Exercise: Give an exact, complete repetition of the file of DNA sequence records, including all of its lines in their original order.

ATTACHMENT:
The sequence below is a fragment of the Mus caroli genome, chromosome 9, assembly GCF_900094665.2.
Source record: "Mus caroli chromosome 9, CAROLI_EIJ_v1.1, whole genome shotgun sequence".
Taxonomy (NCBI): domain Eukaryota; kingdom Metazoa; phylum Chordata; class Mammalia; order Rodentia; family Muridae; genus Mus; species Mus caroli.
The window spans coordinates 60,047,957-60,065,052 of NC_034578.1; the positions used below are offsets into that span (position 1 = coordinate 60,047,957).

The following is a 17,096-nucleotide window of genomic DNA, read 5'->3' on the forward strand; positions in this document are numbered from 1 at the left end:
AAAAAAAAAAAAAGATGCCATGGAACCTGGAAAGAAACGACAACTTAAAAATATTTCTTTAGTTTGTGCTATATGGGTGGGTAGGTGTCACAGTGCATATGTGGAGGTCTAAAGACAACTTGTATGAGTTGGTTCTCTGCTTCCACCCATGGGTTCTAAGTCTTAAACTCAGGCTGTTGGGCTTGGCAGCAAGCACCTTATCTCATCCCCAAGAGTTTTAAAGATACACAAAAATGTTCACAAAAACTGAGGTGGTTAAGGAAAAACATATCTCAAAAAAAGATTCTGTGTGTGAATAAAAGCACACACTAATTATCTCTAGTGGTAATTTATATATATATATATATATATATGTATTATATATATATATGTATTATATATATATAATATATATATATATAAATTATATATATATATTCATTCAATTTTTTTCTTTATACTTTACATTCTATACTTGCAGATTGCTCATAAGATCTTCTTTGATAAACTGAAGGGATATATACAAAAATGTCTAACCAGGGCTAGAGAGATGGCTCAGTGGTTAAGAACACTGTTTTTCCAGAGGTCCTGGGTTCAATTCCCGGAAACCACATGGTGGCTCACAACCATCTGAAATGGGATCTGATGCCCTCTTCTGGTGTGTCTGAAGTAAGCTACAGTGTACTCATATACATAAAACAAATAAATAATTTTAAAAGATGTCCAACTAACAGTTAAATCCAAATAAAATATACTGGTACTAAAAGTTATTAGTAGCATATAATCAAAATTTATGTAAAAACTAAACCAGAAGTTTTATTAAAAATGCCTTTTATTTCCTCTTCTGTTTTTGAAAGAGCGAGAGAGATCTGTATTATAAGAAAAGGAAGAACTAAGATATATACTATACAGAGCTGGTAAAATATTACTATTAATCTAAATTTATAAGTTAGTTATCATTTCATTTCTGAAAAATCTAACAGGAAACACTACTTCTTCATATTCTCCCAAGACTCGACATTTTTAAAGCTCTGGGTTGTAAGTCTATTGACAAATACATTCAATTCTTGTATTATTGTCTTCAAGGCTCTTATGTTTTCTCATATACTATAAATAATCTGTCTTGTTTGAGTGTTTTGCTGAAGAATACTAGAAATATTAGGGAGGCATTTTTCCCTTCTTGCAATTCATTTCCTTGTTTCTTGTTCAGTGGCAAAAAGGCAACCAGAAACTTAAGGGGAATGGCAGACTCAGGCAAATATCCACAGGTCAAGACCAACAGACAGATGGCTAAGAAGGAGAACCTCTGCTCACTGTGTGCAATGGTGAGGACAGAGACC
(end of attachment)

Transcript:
The sequence below is a fragment of the Mus caroli genome, chromosome 9, assembly GCF_900094665.2.
Source record: "Mus caroli chromosome 9, CAROLI_EIJ_v1.1, whole genome shotgun sequence".
Taxonomy (NCBI): domain Eukaryota; kingdom Metazoa; phylum Chordata; class Mammalia; order Rodentia; family Muridae; genus Mus; species Mus caroli.
The window spans coordinates 60,047,957-60,065,052 of NC_034578.1; the positions used below are offsets into that span (position 1 = coordinate 60,047,957).

The following is a 17,096-nucleotide window of genomic DNA, read 5'->3' on the forward strand; positions in this document are numbered from 1 at the left end:
AAAAAAAAAAAAAGATGCCATGGAACCTGGAAAGAAACGACAACTTAAAAATATTTCTTTAGTTTGTGCTATATGGGTGGGTAGGTGTCACAGTGCATATGTGGAGGTCTAAAGACAACTTGTATGAGTTGGTTCTCTGCTTCCACCCATGGGTTCTAAGTCTTAAACTCAGGCTGTTGGGCTTGGCAGCAAGCACCTTATCTCATCCCCAAGAGTTTTAAAGATACACAAAAATGTTCACAAAAACTGAGGTGGTTAAGGAAAAACATATCTCAAAAAAAGATTCTGTGTGTGAATAAAAGCACACACTAATTATCTCTAGTGGTAATTTATATATATATATATATATATATGTATTATATATATATATGTATTATATATATATAATATATATATATATAAATTATATATATATATTCATTCAATTTTTTTCTTTATACTTTACATTCTATACTTGCAGATTGCTCATAAGATCTTCTTTGATAAACTGAAGGGATATATACAAAAATGTCTAACCAGGGCTAGAGAGATGGCTCAGTGGTTAAGAACACTGTTTTTCCAGAGGTCCTGGGTTCAATTCCCGGAAACCACATGGTGGCTCACAACCATCTGAAATGGGATCTGATGCCCTCTTCTGGTGTGTCTGAAGTAAGCTACAGTGTACTCATATACATAAAACAAATAAATAATTTTAAAAGATGTCCAACTAACAGTTAAATCCAAATAAAATATACTGGTACTAAAAGTTATTAGTAGCATATAATCAAAATTTATGTAAAAACTAAACCAGAAGTTTTATTAAAAATGCCTTTTATTTCCTCTTCTGTTTTTGAAAGAGCGAGAGAGATCTGTATTATAAGAAAAGGAAGAACTAAGATATATACTATACAGAGCTGGTAAAATATTACTATTAATCTAAATTTATAAGTTAGTTATCATTTCATTTCTGAAAAATCTAACAGGAAACACTACTTCTTCATATTCTCCCAAGACTCGACATTTTTAAAGCTCTGGGTTGTAAGTCTATTGACAAATACATTCAATTCTTGTATTATTGTCTTCAAGGCTCTTATGTTTTCTCATATACTATAAATAATCTGTCTTGTTTGAGTGTTTTGCTGAAGAATACTAGAAATATTAGGGAGGCATTTTTCCCTTCTTGCAATTCATTTCCTTGTTTCTTGTTCAGTGGCAAAAAGGCAACCAGAAACTTAAGGGGAATGGCAGACTCAGGCAAATATCCACAGGTCAAGACCAACAGACAGATGGCTAAGAAGGAGAACCTCTGCTCACTGTGTGCAATGGTGAGGACAGAGACC